By winning the 17-kilometer Mountain Time Trial of the 18th stage, Team-Sky’s two-time Tour de France champion Chris Froome added almost 90 seconds to his overall GC lead over his nearest rival. At second place, Dutchman Bauke Mollema of Trek-Segafredo is nearly 4 minutes adrift of the defending champion while young rider and another Briton Adam Yates is placed third, more than 4 minutes behind. Colombian Nairo Quintanna still occupies the fourth spot. Now just two mountain stages and the final flat stretch between Chantilly and Paris remain in the competition. In the three-week long event, Froome has obtained a huge buffer going into the last phase and barring unforeseen circumstances, the Brit should take his second consecutive Tour del France title and third overall.
Defending champion Chris Froome of Great Britain is now ever so close to another deserved victory in the prestigious Tour de France. He took a big step forward by winning the 17 km long Mountain Time trial in Stage-18 from Gare de Sallanches to Megeve via Combloux, a steep climb of 713 meters in which 179 riders were still in the competition. The last phase was the technical descent to Megeve. Dutch rider Tom Dumoulin of Team Giant-Alpecin had won the first time-trial in Stage-13 and he was the one, who set the pace once again. Since Dumoulin had started about 2 hours earlier to Froome, his trial was over when Froome was still far away from his time-trial start. This was a vital mountainous stage, which involved some steep uphill climbs apart from a few flat stretches and descent to Megeve. Therefore, a major talking point before the stage start was the type of equipment that the riders would choose. Most riders opted for aero-attachments to their road-bikes and Froome and Dumoulin did likewise. However unlike Dumoulin, Froome selected a disc-wheel on the back side and a tri-spoke for the front.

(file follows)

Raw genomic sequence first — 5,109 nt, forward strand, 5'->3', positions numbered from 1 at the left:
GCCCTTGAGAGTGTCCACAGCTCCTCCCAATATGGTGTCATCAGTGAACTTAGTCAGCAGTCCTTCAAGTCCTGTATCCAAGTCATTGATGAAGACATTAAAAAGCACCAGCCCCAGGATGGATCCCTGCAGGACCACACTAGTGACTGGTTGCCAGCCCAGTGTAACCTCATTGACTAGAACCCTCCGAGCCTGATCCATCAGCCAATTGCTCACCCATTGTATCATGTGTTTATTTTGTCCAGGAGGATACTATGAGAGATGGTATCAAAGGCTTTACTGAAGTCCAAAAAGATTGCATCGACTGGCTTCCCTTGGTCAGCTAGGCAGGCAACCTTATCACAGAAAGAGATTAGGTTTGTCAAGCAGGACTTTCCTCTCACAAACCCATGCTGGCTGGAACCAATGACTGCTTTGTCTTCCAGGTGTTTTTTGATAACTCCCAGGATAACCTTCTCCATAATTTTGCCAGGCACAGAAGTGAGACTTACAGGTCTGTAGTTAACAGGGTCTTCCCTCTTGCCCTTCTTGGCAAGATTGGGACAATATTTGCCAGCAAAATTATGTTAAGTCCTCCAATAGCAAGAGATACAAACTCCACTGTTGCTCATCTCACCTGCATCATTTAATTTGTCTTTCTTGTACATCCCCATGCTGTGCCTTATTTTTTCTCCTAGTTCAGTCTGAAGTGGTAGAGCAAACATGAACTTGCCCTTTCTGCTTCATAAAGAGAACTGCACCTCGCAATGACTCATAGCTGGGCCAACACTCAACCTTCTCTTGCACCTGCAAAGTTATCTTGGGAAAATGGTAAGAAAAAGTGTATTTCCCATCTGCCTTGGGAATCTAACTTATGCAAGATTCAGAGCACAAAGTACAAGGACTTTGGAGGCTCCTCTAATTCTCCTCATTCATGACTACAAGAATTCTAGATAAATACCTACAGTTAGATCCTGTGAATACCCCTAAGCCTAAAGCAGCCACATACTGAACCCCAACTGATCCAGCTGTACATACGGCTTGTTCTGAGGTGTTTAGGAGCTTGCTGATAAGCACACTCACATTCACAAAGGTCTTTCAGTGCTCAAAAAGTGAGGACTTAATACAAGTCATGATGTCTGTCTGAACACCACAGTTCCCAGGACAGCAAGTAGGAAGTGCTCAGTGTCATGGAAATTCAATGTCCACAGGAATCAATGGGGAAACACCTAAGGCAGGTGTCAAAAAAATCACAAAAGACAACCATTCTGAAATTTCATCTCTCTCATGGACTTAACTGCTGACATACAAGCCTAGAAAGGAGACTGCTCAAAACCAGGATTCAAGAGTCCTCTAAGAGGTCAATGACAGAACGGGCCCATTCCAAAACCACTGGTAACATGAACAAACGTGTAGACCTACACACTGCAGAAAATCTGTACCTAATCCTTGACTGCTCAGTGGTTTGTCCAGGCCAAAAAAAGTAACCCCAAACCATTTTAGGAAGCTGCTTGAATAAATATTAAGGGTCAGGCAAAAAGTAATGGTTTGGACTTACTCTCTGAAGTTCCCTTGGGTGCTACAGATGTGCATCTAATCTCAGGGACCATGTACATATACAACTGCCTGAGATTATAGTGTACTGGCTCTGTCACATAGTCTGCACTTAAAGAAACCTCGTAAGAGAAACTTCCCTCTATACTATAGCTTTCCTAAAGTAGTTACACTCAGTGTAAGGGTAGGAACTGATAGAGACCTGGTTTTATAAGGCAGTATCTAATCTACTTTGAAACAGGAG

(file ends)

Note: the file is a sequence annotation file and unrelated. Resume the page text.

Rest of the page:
When Froome finally started at 3.59 PM, he knew Dumoulin had clocked 31 minutes 4 seconds and was sitting comfortably in the winner’s chair to watch the race unfold on television. A few minutes earlier, Trek-Segafredo’s Bauke Mollema, Orica-GreenEdge’s Adam Yates and Movistar Team’s Nairo Quintanna had also set off as per the times assigned to them. At the first time-check after 6.5 kilometers, Froome was 23 seconds behind Dumoulin but he narrowed the margin to 10 seconds on the second time-check at 10 kilometers. Over the next 3½ kilometers, when the third time-check came, Froome had bettered Dumpulin’s time by 13 seconds and as he went into the descent towards Megeve, he picked up a few more seconds to beat the Dutch rider by 21 seconds by clocking 30 minutes 43 seconds. Froome’s victory in the second time-trial takes him 3 minutes 52 seconds clear of second-placed Bauke Mollema. Froome’s young compatriot from Orica-BikeExchange team Adam Yates rode a creditable race to pick up a few precious seconds but he is still 24 seconds adrift of Mollema on third place. Colombia’s Nairo Quintanna was seen as Froome’s biggest challenger on this year’s Tour de France but the Movistar Team rider is still at fourth place, 4 minutes 37 seconds behind Froome.
The Briton looks unstoppable with hardly anything left in the competition. On Friday, the riders will start from Albertville for a 146 kilometer mountain run to Saint Gervais Mont Blanc before racing on another mountain stretch on Saturday, a 146.5 kilometer run between Megeve and Morzine. The grand finale comes up on Sunday July 24, when the 2016 Tour de France will conclude after the riders finish the 113 kilometer flat run from Chantilly to Paris. There is plenty of enthusiasm among cycling fans and a large gathering is expected at Champs-Elysees to watch the riders arrive around 6pm on Sunday.